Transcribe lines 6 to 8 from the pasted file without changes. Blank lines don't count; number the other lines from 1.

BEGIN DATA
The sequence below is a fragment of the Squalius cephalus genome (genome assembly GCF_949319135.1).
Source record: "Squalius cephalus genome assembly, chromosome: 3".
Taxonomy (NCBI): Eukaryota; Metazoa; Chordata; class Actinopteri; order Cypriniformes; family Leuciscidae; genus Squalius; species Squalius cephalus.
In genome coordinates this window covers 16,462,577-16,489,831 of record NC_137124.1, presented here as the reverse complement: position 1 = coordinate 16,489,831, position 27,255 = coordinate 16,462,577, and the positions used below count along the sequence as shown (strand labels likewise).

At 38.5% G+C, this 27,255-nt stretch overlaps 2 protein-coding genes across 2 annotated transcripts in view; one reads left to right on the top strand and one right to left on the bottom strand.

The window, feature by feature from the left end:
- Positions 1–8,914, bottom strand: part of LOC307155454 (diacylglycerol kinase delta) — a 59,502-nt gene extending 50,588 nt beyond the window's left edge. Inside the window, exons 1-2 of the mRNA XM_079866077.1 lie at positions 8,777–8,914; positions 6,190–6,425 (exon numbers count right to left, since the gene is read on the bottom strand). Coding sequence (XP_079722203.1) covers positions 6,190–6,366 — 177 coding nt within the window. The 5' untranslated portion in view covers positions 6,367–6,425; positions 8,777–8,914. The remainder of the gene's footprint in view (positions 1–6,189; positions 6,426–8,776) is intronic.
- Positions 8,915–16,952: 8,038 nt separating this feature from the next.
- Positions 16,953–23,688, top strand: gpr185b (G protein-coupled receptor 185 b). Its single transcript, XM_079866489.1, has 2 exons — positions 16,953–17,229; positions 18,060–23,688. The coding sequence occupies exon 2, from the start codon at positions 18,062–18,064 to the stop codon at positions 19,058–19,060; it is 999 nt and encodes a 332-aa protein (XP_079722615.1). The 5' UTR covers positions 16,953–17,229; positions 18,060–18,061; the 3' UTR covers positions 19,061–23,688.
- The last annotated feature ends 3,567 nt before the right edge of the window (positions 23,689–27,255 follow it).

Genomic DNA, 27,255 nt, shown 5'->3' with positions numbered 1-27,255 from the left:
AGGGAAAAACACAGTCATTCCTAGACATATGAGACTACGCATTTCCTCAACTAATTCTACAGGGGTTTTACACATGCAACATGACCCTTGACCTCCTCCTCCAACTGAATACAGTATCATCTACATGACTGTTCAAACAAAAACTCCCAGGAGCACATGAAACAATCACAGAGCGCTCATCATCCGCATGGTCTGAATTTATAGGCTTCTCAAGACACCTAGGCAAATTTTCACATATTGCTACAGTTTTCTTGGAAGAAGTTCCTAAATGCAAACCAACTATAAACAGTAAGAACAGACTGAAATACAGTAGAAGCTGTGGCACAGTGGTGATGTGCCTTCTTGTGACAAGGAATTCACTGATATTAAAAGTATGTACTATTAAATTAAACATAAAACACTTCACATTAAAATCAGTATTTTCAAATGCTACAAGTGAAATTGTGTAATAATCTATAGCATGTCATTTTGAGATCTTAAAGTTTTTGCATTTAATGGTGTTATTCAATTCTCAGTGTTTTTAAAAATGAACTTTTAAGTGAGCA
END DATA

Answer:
The window, feature by feature from the left end:
- Positions 1–8,914, bottom strand: part of LOC307155454 (diacylglycerol kinase delta) — a 59,502-nt gene extending 50,588 nt beyond the window's left edge. Inside the window, exons 1-2 of the mRNA XM_079866077.1 lie at positions 8,777–8,914; positions 6,190–6,425 (exon numbers count right to left, since the gene is read on the bottom strand). Coding sequence (XP_079722203.1) covers positions 6,190–6,366 — 177 coding nt within the window. The 5' untranslated portion in view covers positions 6,367–6,425; positions 8,777–8,914. The remainder of the gene's footprint in view (positions 1–6,189; positions 6,426–8,776) is intronic.
- Positions 8,915–16,952: 8,038 nt separating this feature from the next.